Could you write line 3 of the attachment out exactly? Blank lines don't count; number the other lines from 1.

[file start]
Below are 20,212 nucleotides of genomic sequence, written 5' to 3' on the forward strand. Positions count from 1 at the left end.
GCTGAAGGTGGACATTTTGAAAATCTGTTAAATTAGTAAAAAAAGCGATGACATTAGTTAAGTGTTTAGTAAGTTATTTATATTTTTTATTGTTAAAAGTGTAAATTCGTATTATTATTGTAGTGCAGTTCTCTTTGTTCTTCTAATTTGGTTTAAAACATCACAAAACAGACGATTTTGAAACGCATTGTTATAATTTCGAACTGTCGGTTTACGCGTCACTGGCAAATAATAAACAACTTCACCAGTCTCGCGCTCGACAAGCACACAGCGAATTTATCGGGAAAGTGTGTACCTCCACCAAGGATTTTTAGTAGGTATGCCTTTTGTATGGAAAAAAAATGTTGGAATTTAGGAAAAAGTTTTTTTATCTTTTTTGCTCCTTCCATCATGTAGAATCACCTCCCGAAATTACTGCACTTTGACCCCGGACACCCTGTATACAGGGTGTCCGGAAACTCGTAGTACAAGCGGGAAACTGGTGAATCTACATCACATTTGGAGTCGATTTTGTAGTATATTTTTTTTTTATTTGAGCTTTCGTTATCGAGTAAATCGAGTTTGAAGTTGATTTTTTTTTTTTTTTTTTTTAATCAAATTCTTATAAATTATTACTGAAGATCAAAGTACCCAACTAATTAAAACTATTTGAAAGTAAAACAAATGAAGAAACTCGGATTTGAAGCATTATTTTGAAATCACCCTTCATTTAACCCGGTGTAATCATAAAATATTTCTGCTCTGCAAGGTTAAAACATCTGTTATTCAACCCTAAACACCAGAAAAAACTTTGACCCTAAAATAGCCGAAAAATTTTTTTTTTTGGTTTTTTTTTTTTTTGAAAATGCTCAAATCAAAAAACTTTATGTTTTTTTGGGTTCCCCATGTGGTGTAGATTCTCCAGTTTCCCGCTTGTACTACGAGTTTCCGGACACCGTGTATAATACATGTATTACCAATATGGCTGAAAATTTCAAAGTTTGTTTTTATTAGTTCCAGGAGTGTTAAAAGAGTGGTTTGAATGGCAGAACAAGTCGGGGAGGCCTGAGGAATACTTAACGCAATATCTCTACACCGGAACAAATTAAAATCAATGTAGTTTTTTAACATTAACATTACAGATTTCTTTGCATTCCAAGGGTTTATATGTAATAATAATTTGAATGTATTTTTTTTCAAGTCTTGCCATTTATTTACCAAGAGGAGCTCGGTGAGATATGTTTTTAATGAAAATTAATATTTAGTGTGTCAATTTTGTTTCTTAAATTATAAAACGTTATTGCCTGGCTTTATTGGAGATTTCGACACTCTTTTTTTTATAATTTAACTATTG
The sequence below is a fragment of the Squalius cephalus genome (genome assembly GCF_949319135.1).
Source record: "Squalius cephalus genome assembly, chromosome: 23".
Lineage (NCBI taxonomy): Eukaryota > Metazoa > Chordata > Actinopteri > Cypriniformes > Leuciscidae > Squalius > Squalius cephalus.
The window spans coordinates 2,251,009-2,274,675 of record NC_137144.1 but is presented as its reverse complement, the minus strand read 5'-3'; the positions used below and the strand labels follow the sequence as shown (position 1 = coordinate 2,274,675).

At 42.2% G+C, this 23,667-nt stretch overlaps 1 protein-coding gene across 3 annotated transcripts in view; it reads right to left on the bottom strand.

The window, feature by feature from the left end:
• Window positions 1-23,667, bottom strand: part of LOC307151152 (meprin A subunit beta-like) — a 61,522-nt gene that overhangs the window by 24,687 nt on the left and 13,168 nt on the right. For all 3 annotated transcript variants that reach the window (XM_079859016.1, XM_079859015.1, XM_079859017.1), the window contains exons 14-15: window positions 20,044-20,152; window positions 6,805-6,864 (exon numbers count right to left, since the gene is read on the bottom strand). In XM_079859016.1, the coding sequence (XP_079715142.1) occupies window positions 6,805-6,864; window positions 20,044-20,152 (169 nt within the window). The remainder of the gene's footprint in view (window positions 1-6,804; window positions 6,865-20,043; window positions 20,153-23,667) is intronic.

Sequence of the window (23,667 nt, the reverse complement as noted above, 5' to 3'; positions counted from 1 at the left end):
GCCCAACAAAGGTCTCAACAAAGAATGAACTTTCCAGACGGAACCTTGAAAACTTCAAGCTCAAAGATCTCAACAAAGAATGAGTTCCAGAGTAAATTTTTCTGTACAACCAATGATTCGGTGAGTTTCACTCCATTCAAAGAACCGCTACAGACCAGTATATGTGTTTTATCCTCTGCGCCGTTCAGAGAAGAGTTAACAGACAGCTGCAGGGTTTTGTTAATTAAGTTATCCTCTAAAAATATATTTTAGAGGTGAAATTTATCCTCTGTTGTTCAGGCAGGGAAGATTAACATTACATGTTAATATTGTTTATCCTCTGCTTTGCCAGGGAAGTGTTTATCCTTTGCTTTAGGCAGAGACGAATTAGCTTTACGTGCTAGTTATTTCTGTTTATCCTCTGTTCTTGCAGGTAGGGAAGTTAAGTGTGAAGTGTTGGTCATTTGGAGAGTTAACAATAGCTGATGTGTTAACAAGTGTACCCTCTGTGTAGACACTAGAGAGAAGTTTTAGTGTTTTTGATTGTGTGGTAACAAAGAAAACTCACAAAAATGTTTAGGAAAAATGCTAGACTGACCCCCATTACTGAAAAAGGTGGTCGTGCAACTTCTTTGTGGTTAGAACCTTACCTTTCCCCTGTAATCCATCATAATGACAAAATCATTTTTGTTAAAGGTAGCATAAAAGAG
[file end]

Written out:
The sequence below is a fragment of the Squalius cephalus genome (genome assembly GCF_949319135.1).